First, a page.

My husband died in 2006. Flashback to the night of the viewing:

I walked outside on the porch of the funeral home to escape the crowd. Jason’s cousin said something funny, and I laughed. He was trying to cheer everyone up.

I desperately wanted to pretend that we were at church. That Jason would walk outside and join us in a few moments. I was in denial.

I felt that other people should see me being strong. I could save them from worrying about me. I wasn’t sure what I should do or think. I was in shock.

Emotional turmoil seeped into my muscles, and I was physically exhausted by the time I went to sleep. I wasn’t eating. All day I was around hundreds of people, but I was lonely.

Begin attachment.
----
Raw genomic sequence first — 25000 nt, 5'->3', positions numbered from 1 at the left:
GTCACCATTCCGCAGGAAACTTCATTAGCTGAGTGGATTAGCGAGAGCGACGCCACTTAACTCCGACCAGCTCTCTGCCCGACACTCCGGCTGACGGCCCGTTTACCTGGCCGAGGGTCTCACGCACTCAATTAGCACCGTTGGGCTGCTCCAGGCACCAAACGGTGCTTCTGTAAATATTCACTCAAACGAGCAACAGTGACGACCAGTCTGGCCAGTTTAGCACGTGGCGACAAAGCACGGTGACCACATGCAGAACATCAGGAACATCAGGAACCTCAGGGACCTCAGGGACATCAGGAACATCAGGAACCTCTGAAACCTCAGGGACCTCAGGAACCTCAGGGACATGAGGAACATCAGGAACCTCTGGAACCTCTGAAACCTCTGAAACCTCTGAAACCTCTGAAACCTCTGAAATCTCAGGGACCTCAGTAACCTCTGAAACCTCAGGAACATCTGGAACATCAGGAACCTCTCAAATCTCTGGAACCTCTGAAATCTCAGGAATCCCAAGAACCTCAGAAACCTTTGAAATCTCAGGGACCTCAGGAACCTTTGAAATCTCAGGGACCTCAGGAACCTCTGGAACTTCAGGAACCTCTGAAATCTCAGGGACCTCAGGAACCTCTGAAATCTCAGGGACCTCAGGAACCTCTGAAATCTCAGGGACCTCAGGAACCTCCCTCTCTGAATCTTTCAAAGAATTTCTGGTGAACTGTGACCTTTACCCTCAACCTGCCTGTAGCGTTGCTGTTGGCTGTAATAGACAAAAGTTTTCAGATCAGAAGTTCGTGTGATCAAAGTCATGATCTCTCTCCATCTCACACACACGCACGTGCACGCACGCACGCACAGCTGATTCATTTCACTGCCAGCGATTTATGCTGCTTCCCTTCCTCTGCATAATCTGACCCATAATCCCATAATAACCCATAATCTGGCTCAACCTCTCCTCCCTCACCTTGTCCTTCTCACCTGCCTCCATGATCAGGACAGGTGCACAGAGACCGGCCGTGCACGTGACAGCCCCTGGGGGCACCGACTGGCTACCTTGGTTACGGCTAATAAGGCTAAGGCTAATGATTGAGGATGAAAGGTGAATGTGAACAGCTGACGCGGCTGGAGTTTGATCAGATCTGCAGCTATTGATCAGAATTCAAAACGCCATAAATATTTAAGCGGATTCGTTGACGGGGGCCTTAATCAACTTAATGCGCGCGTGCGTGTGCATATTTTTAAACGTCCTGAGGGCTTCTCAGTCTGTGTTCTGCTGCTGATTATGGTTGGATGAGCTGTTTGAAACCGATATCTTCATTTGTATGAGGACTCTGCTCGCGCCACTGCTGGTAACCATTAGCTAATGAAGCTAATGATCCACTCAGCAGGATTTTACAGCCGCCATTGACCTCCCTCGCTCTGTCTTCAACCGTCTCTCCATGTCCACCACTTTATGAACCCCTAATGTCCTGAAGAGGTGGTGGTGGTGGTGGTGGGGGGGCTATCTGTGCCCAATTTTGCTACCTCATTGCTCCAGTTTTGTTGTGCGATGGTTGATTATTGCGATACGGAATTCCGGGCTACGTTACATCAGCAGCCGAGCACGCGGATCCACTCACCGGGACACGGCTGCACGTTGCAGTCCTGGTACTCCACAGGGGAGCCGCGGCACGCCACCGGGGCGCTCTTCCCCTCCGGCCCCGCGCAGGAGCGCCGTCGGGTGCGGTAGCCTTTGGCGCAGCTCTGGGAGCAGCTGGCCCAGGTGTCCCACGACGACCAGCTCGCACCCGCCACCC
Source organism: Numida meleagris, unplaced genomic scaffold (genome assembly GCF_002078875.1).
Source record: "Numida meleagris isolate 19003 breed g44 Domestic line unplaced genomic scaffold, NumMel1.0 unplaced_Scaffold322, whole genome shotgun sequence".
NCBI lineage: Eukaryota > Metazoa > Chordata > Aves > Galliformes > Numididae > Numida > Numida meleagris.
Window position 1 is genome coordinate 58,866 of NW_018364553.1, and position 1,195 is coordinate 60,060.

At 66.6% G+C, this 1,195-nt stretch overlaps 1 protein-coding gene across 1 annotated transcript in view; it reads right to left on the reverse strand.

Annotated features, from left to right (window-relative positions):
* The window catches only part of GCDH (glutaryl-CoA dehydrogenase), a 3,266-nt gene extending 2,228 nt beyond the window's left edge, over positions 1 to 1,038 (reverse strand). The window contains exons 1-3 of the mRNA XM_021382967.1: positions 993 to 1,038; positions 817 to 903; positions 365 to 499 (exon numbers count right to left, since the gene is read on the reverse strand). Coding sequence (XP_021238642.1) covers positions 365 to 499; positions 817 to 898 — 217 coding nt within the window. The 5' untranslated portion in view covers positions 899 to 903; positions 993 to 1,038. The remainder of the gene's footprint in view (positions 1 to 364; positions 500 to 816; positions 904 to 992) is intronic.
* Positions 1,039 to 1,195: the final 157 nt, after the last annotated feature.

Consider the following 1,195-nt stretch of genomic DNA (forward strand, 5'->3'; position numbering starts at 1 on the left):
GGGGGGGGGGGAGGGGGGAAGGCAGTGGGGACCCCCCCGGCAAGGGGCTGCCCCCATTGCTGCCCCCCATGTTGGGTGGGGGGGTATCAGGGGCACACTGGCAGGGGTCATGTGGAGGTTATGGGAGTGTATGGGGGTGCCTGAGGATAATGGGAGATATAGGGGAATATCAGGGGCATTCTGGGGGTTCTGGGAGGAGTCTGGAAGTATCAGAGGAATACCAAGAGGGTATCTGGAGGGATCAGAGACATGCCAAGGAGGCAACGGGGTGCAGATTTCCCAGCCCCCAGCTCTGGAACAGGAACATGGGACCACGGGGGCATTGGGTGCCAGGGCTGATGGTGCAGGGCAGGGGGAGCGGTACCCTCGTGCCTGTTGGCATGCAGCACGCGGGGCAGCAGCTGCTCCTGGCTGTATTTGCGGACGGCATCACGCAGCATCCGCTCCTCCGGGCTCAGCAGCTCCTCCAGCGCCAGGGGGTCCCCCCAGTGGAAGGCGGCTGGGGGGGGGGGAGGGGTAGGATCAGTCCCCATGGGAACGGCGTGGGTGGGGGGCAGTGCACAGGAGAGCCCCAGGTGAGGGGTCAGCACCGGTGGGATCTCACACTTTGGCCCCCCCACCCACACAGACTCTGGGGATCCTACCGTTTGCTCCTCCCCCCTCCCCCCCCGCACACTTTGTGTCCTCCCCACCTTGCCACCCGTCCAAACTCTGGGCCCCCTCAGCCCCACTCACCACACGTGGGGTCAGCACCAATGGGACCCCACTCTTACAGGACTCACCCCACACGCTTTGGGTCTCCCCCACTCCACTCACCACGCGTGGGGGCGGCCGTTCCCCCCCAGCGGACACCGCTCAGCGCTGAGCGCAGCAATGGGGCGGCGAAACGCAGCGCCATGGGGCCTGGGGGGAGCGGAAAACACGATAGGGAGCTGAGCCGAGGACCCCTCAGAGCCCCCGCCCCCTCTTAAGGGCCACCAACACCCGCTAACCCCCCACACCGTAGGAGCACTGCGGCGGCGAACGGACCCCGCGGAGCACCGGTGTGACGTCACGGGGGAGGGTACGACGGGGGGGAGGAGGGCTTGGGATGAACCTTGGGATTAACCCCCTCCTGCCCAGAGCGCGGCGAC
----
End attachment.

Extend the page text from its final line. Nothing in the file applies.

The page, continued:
Over the next few weeks, I spent time with Jason’s family in Bluffton and Beaufort. They were all very kind, but I felt that I wasn’t good enough company.

Not only was I a miserable crying mess, but I couldn’t brighten up the room like Jason.

What a disappointment I must be. We used to have so much fun together. But without Jason, I was just a reminder that he was missing.

During another family gathering, my stress began to build. I felt inferior without him. I became more quiet and overwhelmed.

Other people in the room didn’t know me on a personal level. They only saw me through Jason when he was here. Without him, I felt that I had nothing to contribute to their boisterous conversations.

I imagined my husband walking into the room, smiling and laughing like he always did. He loved things like this.

“You’re missing this,” I whispered. “I can’t be here without you.”

I ducked away into the bedroom to read a book. I felt ashamed for being so aloof, but I could not be in the midst of activity any longer. They probably think I’m antisocial. Maybe they’re right. Sigh.